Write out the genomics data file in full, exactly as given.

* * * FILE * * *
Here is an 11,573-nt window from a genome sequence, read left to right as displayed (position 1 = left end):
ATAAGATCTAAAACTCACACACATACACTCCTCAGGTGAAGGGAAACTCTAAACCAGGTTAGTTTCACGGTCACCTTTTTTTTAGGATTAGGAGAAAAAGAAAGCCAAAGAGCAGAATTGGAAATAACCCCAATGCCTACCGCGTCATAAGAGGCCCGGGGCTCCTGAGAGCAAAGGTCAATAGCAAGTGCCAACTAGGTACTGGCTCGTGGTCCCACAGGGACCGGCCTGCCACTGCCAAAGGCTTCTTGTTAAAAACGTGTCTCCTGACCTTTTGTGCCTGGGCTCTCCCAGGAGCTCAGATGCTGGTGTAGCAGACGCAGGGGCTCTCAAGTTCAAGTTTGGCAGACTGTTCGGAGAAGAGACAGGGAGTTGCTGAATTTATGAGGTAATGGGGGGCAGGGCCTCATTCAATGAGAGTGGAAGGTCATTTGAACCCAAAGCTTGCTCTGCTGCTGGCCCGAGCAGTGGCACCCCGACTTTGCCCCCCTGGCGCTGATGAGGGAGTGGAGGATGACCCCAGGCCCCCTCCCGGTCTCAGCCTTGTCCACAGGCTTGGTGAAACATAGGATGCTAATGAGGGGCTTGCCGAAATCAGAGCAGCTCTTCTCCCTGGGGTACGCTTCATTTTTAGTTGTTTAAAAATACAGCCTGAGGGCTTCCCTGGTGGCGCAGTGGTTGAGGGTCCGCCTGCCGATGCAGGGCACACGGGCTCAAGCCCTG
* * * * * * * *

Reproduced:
Here is an 11,573-nt window from a genome sequence, read left to right as displayed (position 1 = left end):
ATAAGATCTAAAACTCACACACATACACTCCTCAGGTGAAGGGAAACTCTAAACCAGGTTAGTTTCACGGTCACCTTTTTTTTAGGATTAGGAGAAAAAGAAAGCCAAAGAGCAGAATTGGAAATAACCCCAATGCCTACCGCGTCATAAGAGGCCCGGGGCTCCTGAGAGCAAAGGTCAATAGCAAGTGCCAACTAGGTACTGGCTCGTGGTCCCACAGGGACCGGCCTGCCACTGCCAAAGGCTTCTTGTTAAAAACGTGTCTCCTGACCTTTTGTGCCTGGGCTCTCCCAGGAGCTCAGATGCTGGTGTAGCAGACGCAGGGGCTCTCAAGTTCAAGTTTGGCAGACTGTTCGGAGAAGAGACAGGGAGTTGCTGAATTTATGAGGTAATGGGGGGCAGGGCCTCATTCAATGAGAGTGGAAGGTCATTTGAACCCAAAGCTTGCTCTGCTGCTGGCCCGAGCAGTGGCACCCCGACTTTGCCCCCCTGGCGCTGATGAGGGAGTGGAGGATGACCCCAGGCCCCCTCCCGGTCTCAGCCTTGTCCACAGGCTTGGTGAAACATAGGATGCTAATGAGGGGCTTGCCGAAATCAGAGCAGCTCTTCTCCCTGGGGTACGCTTCATTTTTAGTTGTTTAAAAATACAGCCTGAGGGCTTCCCTGGTGGCGCAGTGGTTGAGGGTCCGCCTGCCGATGCAGGGCACACGGGCTCAAGCCCTG